Tag Archives: capital

SKKS I: 5

On the conception of the beginning of spring, composed for a hundred poem sequence for the Lay Priest and former Regent and Chancellor, when he was Minister of the Right.

今日といへば大唐までもゆく春を都にのみと思ひけるかな

kyō to ieba
morokoshi made mo
yuku haru o
miyako ni nomi to
omoikeru kana
On this day, the spring that
Even unto Cathay
Will travel is
In the capital alone
I feel!

Master of the Dowager Empress’ Household Office Shunzei
皇太后宮大夫俊成

GSIS IX: 523

When he had gone to a place called Akashi in Harima to bathe in the sea, he presented this to the Empress’ pantry on a night when the moon was bright.

覺つかな都の空やいかならむ今夜あかしの月を見るにも

obotukana
miyako no sora ya
ikanaramu
koyoFi akasi no
tuki wo miru ni mo
I wonder about
The skies above the capital:
Can
Tonight Akashi’s bright
Moon you see there, too?

Middle Councillor Suketsuna
中納言資綱

GSIS VI: 424

Sent around the end of the Twelfth Month from the province of Bizen to the residence of the Controller of Dewa.

都へは年と共にぞ歸るべきやがて春をもむかへがてらに

miyako Fe Fa
tosi to tomo ni zo
kaFerubeki
yagate Faru wo mo
mukaFe gatera ni
To the capital
Along with the year
I must return;
At last, with the spring
Shall I proceed together!

Minamoto no Tameyoshi
源為善 

MYS XV: 3617

[One of] five poems composed when dropping anchor at Nagadojima in Aki province.

石走る瀧もとどろに鳴く蝉の声をし聞けば都し思ほゆ

ipabasiru
taki mo todoro ni
naku semi no
kowe o si kikeba
miyako si omopoyu
Running o’er the rocks
Cataracts resound –
When the singing cicadas
Song I hear
The capital comes to my thoughts.

Ōishi no Minomaro
大石蓑麻呂

Love V: 30

Left (Tie).
故郷を出でしにまさる涙かな嵐の枕夢に別れて

furusato ni
ideshi ni masaru
namida kana
arashi no makura
yume ni wakarete
My home
I left in floods
Of tears;
The wild wind round my pillow
Breaks us apart in dreams…

Lord Sada’ie
899

Right.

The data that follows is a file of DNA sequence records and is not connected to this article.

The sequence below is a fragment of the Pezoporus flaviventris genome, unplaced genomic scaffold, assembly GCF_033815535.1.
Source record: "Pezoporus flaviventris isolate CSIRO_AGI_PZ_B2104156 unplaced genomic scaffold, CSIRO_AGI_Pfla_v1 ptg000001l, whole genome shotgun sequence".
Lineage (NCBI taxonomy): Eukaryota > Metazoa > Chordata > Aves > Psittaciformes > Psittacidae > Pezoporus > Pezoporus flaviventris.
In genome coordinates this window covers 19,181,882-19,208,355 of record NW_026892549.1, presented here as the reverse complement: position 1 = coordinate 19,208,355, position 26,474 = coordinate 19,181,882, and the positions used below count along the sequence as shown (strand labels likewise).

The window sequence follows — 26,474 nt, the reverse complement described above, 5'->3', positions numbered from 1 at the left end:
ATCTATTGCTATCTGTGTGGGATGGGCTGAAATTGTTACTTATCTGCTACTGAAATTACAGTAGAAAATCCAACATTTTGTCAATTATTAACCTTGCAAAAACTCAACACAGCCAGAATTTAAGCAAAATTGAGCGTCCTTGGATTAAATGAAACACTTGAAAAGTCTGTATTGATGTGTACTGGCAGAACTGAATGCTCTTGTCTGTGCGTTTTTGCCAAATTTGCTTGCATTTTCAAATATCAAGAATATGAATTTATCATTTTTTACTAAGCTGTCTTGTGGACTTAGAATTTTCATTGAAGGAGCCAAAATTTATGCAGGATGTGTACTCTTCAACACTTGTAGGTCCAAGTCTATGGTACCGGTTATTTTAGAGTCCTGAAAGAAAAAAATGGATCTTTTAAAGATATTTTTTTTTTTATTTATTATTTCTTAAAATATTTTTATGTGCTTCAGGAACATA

東路の夜半の眺めを語らなん都の山にかゝる月影

azumaji no
yowa no nagame o
kataranan
miyako no yama ni
kakaru tsukikage
Upon the eastern roads
All night I turn my gaze –
Tell him that,
O moonlight, sinking
Toward the mountains round the capital!

Nobusada
900

Both Left and Right say they find no faults.

In judgement: the Left starts with ‘My home I left in floods’ (furusato ni ideshi ni masaru) and concludes with ‘the wild wind round my pillow breaks us apart in dreams’ (arashi no makura yume ni wakarete) – this is a form of words the quality of which I am entirely unable to convey with my own clumsy expressions, but the Right’s ‘O moonlight, sinking toward the mountains round the capital’ (miyako no yama ni kakaru tsukikage) is awash with a sense of tears, so it is most unclear which should win or lose. Both truly seem to reflect the conception of this topic ‘Love and Travel’ well. The poems have been so good every round that my brush is drenched with this old man’s tears, and I can find no other way to express it.

 

Love V: 26

Left (Win).
都にて馴れにし物をひとり寢の片敷く袖は何かさびしき

miyako nite
narenishi mono o
hitori ne no
katashiku sode wa
nani ka sabishiki
In the capital
I grew accustomed to it, but
Sleeping alone
With only a single sleeve spread out
Is somehow sad…

Lord Suetsune
891

Right.
妹だにも待つとし聞かば小余綾のいそぐ舟路も嬉しからまし

imo dani mo
matsu to shi kikaba
koyurugi no
isogu funaji mo
ureshikaramashi
That girl of yours
Awaits you – were I to hear that,
From Koyurugi’s
Rocky shore in haste I’d go, even
The sea-lanes filled with joy!

The Provisional Master of the Empress Household Office.
892

The Right state: the Left’s poem lacks the essence of love on a journey, and even the sense of sorrow seems insufficient. The Left state: the Right’s poem has no particular faults.

In judgement: what do the Right mean by saying the Left ‘lack the essence of love on a journey’? And is it really right that ‘is somehow sad’ (nani ka sabishiki) is insufficient? The poem is composed to give an impression of someone fooling themselves. The Right’s ‘Koyurugi’ is certainly not an expression which I have not come across. However, the Left should win.

GSS XIX: 1313

When a woman who had long been in the same house left, on hearing that her parents in the province of Mino were unwell.

今はとて立帰ゆくふるさとの不破の関路に都忘るな

ima Fa tote
taikaFeriyuku
Furusato no
Fuwa no sekidi ni
miyako wasuruna
“Now is the time,” you say
Getting up to leave for
Your home on
The roads past the barrier of Fuwa,
Don’t forget the capital!

Fujiwara no Kiyotada (? – 958)
藤原清正